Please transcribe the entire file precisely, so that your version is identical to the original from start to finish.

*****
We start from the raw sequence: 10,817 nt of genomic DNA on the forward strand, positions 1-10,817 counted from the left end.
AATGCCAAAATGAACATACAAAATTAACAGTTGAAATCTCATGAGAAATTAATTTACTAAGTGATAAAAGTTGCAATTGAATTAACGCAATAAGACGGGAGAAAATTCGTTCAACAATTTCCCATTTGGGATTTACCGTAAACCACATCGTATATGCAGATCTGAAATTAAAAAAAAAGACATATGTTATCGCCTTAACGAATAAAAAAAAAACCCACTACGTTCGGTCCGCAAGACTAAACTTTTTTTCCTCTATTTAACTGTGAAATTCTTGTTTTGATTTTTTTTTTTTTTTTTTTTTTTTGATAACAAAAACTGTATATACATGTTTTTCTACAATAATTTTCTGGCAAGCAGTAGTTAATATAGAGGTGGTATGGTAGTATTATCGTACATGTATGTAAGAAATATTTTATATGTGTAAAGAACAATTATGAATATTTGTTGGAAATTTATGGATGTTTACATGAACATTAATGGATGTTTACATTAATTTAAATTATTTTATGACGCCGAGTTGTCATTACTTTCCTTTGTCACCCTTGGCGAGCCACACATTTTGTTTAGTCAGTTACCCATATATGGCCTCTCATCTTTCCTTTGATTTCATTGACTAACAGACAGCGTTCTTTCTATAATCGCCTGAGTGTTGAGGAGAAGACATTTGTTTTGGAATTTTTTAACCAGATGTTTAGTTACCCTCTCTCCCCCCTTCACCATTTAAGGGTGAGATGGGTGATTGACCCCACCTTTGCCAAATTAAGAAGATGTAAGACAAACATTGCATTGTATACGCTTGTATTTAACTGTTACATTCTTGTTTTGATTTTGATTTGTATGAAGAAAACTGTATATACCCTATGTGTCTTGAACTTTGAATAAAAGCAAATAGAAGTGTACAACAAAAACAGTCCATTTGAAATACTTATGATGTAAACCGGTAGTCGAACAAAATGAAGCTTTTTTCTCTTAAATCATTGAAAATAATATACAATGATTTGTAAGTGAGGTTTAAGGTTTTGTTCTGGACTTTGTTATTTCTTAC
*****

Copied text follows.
We start from the raw sequence: 10,817 nt of genomic DNA on the forward strand, positions 1-10,817 counted from the left end.
AATGCCAAAATGAACATACAAAATTAACAGTTGAAATCTCATGAGAAATTAATTTACTAAGTGATAAAAGTTGCAATTGAATTAACGCAATAAGACGGGAGAAAATTCGTTCAACAATTTCCCATTTGGGATTTACCGTAAACCACATCGTATATGCAGATCTGAAATTAAAAAAAAAGACATATGTTATCGCCTTAACGAATAAAAAAAAAACCCACTACGTTCGGTCCGCAAGACTAAACTTTTTTTCCTCTATTTAACTGTGAAATTCTTGTTTTGATTTTTTTTTTTTTTTTTTTTTTTTGATAACAAAAACTGTATATACATGTTTTTCTACAATAATTTTCTGGCAAGCAGTAGTTAATATAGAGGTGGTATGGTAGTATTATCGTACATGTATGTAAGAAATATTTTATATGTGTAAAGAACAATTATGAATATTTGTTGGAAATTTATGGATGTTTACATGAACATTAATGGATGTTTACATTAATTTAAATTATTTTATGACGCCGAGTTGTCATTACTTTCCTTTGTCACCCTTGGCGAGCCACACATTTTGTTTAGTCAGTTACCCATATATGGCCTCTCATCTTTCCTTTGATTTCATTGACTAACAGACAGCGTTCTTTCTATAATCGCCTGAGTGTTGAGGAGAAGACATTTGTTTTGGAATTTTTTAACCAGATGTTTAGTTACCCTCTCTCCCCCCTTCACCATTTAAGGGTGAGATGGGTGATTGACCCCACCTTTGCCAAATTAAGAAGATGTAAGACAAACATTGCATTGTATACGCTTGTATTTAACTGTTACATTCTTGTTTTGATTTTGATTTGTATGAAGAAAACTGTATATACCCTATGTGTCTTGAACTTTGAATAAAAGCAAATAGAAGTGTACAACAAAAACAGTCCATTTGAAATACTTATGATGTAAACCGGTAGTCGAACAAAATGAAGCTTTTTTCTCTTAAATCATTGAAAATAATATACAATGATTTGTAAGTGAGGTTTAAGGTTTTGTTCTGGACTTTGTTATTTCTTAC